The first Sunday of Advent is a good time for us to renew our reflections. The defunct blog we attempted a couple of years ago will hopefully rise to this new opportunity, encouraged by our Holy Father as part of the “Year of Faith”. The intention is to provide space for a weekly reflection as part of the bulletin. You will also be able to read these online. Please understand that there will likely be many times when we will have to resort to “guests” to fill in if I get behind.
Advent is filled with many symbols, some of them appropriate to the season and having an ancient origin. Others don’t belong to it at all, but have firmly planted themselves in a new home like a department store Santa Clause. We think of Advent candles, Children’s pageants and special musical performances that go along with this first season of the Church. The attention we pay them is oftentimes hurried, as if the waiting for extra chores or anticipating something maniacal that might be pushing the intended good out of the season. And so, we light all the candles at once to be sure that we have done this or another custom, just in case. We give the season lip service, out of a reasonable fear that everything about Advent will be swallowed up in a shopping frenzy.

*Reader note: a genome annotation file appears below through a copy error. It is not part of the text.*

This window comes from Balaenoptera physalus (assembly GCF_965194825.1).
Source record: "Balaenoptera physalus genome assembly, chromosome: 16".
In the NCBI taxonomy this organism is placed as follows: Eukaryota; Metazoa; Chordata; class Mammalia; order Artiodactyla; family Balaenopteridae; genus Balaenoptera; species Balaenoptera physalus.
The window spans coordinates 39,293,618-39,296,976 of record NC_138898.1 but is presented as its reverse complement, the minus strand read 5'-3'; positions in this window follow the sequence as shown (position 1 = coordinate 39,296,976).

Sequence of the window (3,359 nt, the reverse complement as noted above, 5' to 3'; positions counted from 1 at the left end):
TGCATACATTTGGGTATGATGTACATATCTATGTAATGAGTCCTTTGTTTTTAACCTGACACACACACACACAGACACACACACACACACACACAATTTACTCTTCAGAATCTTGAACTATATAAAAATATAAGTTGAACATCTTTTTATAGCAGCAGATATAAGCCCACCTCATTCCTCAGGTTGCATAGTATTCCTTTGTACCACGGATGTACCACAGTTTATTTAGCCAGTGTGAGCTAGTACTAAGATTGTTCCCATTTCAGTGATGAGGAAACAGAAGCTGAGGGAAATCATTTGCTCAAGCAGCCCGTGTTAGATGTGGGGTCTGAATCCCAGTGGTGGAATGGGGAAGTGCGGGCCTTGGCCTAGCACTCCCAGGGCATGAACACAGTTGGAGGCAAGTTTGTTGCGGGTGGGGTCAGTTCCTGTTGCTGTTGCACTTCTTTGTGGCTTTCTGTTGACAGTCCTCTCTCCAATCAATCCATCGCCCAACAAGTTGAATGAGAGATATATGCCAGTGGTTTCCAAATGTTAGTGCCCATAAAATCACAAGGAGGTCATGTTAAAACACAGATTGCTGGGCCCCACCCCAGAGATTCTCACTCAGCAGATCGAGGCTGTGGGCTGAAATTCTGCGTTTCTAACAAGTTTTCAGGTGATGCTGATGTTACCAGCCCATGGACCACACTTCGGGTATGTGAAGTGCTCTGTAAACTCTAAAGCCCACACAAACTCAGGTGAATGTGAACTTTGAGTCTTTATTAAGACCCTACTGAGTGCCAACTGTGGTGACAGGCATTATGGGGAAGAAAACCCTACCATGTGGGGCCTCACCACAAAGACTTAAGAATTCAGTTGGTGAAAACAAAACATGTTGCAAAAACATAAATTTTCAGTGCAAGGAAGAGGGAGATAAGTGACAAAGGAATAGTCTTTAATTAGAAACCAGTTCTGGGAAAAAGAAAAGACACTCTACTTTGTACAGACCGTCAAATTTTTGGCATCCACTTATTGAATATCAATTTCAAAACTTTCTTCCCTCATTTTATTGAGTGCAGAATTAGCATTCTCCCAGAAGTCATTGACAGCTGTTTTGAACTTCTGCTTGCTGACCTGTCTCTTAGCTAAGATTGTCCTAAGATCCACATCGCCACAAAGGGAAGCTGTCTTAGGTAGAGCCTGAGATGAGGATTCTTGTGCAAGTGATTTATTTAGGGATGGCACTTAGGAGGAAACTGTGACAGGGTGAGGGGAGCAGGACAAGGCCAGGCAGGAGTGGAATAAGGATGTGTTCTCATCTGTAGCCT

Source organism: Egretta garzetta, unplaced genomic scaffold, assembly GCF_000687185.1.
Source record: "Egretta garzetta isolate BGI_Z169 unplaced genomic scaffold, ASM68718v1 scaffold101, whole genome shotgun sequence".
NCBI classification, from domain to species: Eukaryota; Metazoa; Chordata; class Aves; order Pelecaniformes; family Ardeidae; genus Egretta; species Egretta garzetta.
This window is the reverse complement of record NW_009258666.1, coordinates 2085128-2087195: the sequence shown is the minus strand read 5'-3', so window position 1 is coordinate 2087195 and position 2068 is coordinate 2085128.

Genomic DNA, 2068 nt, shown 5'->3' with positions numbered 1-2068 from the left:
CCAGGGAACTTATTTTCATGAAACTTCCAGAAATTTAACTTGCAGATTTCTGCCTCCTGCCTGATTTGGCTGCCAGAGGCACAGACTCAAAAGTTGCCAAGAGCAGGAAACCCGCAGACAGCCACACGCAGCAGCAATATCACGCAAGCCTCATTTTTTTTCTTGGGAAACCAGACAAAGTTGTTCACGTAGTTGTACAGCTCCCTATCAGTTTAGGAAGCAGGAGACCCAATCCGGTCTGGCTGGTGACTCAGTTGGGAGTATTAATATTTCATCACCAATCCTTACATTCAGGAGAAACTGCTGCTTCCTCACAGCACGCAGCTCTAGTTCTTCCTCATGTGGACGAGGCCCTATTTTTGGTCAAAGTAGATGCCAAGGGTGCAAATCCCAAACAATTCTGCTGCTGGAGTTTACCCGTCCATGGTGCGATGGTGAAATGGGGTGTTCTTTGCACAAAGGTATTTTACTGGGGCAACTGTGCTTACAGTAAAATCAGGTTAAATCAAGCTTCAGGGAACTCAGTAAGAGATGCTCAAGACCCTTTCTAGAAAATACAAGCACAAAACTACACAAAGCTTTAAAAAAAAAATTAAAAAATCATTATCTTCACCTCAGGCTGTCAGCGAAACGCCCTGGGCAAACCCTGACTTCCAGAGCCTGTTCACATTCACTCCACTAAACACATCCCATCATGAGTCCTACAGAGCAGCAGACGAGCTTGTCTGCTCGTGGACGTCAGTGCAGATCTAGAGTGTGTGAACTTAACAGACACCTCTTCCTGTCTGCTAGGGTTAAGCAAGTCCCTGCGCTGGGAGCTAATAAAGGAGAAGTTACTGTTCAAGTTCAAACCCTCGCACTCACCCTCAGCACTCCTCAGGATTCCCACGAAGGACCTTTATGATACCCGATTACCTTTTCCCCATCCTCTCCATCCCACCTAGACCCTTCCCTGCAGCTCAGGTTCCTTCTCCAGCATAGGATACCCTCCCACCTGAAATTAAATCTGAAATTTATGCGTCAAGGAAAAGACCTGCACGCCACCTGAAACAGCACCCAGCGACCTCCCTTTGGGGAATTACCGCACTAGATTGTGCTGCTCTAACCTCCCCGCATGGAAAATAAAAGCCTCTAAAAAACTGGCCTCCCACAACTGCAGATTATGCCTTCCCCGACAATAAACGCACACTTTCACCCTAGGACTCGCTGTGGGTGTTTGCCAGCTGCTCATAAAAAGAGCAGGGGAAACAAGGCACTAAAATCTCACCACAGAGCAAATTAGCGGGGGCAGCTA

So if the season is to be saved what must the valiant do? As with all things we must first build (or rebuild) a foundation. The whole year has the same need to be remodeled. One of great contributions that Vatican II gave the church was to rediscover the sacred character of our worship. This is not a simple task, and one that requires a better grasp of many things, including the language of faith. Simply put, the Church is drawn into an experience of God’s presence. He is here with us. And because that is true about this season, that he is present, he makes the Year sacred.
Pope St. Leo the Great (died 468) provides us a glimpse into the past, as we carry with us certain questions about how the Church Year can make much of a difference.
“Beloved, the remembrance of what the Savior did for mankind is most useful to us, provided that what we venerate in faith we also receive and imitate. For in the communication of the mysteries of Christ to us, there is present both the power of grace and the encouragement which teaching gives, so that we may follow by out deeds him whom we confess in the spirit of faith.”
This is the desperately-held center of our faith, where things of the past meet things of the future, the timeless realities of the years as they pass more quickly each changing season. During the celebration of the Year we are enabled by the saints to share in the mysteries of Christ. For example, St. Francis invented the Christmas Crib to display for his villagers in Assisi what they could not imagine - God laid to rest in a manger. And all the other little scenes that do in fact help us to see and understand what happened long ago. Again St. Leo will help us:
“All that the Son of God did and taught for the reconciliation of the world we not only know through the narration of past events; we also experience the effects of it in virtue of these present deeds, the sacraments.”
In the weeks of Advent let us all, with enthusiasm, seek a greater understanding and experience of our encounter with Jesus Christ.